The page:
By Andrew Jack
Published: September 22 2007 03:00 | Last updated: September 22 2007 03:00
Thalidomide, the best-selling sedative that triggered the world’s most notorious medicine disaster, was launched 50 years ago next week, but its legacy lives on today. It is time to do more for those who were affected.
About 10,000 children worldwide whose mothers had unwittingly taken a drug marketed for morning sickness suffered disabling birth defects. Some 40,000 more developed peripheral neuritis, causing pain and sometimes paralysis.
Many are still alive and suffering increased ill health as they age. Yet even those who have received some redress over the years have been far from adequately compensated. The Germans receive a maximum of €545 a month. The Spanish, Italians and others across the developing world get nothing at all.
It is too easy from today’s perspective to criticise lapses in the development of the medicines during the 1950s, when scientific understanding and regulatory practices were far less sophisticated. In particular, it is open to debate whether Chemie-Grunenthal, the original German developer of the drug, should have done more to test the drug and could have anticipated the birth defects it would cause. There is a stronger argument that it should have acted more quickly to restrict or withdraw the medicine once indications of peripheral neuritis emerged. That would have reduced the number of victims.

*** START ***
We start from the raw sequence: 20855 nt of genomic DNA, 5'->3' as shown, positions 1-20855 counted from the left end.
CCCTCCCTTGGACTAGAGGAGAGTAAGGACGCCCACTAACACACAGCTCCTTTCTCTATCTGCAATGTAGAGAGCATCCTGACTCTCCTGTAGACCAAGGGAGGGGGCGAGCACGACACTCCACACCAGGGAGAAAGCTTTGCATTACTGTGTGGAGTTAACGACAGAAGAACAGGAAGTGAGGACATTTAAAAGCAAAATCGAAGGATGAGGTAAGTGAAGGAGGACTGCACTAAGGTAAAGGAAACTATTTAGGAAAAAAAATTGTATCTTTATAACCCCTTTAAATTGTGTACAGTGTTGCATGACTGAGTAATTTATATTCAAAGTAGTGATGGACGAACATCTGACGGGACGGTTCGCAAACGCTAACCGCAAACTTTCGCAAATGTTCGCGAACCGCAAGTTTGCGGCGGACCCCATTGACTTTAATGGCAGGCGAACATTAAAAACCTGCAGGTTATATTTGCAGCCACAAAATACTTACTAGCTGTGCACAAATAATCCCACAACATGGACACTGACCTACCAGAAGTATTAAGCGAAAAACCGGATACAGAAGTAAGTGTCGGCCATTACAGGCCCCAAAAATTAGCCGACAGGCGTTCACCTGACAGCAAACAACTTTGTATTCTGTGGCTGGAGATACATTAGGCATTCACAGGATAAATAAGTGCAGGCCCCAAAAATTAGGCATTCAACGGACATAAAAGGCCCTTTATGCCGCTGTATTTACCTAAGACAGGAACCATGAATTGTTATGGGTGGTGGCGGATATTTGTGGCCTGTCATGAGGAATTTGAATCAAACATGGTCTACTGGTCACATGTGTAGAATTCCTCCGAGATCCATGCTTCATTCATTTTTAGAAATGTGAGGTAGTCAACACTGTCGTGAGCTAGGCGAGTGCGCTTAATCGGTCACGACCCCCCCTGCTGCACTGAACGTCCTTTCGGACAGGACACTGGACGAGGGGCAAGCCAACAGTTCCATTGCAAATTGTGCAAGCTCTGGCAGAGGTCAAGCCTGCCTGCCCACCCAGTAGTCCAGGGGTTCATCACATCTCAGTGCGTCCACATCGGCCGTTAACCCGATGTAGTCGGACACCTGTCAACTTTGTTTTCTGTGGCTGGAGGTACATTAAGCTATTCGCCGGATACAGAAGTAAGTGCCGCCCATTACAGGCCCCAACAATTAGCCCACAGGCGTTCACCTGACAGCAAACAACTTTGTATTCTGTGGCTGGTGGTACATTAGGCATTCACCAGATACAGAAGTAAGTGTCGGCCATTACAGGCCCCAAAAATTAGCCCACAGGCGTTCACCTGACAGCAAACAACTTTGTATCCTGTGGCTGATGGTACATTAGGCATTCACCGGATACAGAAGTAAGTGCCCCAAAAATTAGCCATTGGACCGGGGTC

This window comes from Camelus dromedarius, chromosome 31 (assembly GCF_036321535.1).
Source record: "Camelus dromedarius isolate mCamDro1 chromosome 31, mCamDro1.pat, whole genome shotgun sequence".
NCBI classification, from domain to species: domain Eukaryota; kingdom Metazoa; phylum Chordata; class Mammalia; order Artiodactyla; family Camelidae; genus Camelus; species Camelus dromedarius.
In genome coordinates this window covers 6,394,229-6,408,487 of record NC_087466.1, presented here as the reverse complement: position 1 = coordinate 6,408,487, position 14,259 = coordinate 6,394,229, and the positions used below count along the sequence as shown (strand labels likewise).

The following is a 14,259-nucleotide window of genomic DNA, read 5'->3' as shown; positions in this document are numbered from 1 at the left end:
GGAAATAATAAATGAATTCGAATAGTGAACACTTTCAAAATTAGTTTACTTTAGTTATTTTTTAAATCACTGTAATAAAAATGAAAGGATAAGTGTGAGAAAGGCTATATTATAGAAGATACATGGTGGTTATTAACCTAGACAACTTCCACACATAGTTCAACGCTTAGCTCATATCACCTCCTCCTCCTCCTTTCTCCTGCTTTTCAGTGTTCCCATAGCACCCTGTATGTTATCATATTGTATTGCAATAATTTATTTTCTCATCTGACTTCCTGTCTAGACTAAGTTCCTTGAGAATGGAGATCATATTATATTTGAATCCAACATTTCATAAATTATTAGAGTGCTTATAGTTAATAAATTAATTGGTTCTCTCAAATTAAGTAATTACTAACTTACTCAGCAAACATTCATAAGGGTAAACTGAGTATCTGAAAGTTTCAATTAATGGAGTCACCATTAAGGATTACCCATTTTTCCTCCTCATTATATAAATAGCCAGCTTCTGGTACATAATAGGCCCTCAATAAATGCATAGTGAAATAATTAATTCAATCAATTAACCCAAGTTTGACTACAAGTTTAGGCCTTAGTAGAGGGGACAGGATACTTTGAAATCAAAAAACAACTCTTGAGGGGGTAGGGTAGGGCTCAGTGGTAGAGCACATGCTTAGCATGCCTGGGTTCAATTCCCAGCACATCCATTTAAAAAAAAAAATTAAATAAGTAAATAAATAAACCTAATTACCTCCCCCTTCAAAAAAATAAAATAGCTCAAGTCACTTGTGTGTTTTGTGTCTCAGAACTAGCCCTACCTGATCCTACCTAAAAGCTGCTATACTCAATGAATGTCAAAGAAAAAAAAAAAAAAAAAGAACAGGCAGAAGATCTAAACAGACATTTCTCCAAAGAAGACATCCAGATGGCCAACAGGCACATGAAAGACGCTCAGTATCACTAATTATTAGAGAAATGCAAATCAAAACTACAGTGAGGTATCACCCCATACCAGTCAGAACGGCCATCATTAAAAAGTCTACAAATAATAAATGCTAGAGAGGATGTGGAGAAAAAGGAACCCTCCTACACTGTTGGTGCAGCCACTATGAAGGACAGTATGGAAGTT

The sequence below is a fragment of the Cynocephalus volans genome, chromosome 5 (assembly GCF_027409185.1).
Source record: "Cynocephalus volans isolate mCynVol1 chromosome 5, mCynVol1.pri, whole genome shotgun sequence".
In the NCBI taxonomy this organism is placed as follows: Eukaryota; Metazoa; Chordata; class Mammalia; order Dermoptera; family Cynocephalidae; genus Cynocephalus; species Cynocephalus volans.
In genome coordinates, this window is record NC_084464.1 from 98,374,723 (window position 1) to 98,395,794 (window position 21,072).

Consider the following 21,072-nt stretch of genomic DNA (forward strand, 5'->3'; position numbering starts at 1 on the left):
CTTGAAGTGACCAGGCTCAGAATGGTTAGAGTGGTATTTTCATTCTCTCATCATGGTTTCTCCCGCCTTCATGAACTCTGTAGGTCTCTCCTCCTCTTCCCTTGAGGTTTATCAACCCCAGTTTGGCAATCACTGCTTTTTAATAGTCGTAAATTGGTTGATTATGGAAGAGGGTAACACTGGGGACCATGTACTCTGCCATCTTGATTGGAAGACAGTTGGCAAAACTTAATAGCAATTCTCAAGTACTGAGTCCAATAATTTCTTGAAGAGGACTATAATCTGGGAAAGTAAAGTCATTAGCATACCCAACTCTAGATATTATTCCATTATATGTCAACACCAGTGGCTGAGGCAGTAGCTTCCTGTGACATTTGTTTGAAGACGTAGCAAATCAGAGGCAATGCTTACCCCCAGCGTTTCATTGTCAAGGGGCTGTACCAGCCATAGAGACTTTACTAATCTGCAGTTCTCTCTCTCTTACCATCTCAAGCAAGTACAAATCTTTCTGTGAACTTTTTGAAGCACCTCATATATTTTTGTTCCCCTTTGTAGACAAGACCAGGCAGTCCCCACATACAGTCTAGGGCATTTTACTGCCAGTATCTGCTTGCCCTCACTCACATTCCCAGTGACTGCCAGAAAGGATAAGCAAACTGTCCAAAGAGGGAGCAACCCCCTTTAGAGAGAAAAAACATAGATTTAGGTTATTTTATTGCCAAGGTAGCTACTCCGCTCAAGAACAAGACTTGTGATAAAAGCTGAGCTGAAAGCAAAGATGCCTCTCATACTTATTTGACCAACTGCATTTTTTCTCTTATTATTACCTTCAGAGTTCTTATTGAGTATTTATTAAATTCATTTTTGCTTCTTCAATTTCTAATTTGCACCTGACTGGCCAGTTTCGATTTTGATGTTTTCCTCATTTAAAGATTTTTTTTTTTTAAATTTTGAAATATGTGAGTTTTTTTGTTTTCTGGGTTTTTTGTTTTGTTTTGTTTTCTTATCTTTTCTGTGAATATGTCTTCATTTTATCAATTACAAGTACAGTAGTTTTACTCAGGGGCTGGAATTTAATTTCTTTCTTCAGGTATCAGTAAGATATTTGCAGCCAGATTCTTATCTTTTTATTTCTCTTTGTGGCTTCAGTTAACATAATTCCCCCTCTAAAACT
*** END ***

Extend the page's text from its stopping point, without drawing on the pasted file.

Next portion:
Although the company paid out a large sum at the start of the 1970s, today it and its sister companies – owned by the same family shareholders – are thriving. That brings a responsibility. But Grunenthal should not be the only one to provide support. Arguably Celgene, a US drug company that has built a profitable business marketing thalidomide and a derivative to treat multiple myeloma, could make a gesture. Most importantly, governments in nearly 50 countries authorised the drug originally. Many have turned their backs, including the UK, where the state never paid out any special compensation.
The modern world owes a debtto those who suffered because of thalidomide, which led to a strengthening of drug systems in many ways: more systematic use of testing including in pregnant animals; stronger requirements forprescriptions; tougher rules on advertising of medicines; greater co-ordination between regulators; and firmer consumer protection laws.
Society as a whole has benefited from the lessons paid for by a relatively small number now in late middle age. The burden they continue to shoulder for the rest of their lives should be further eased.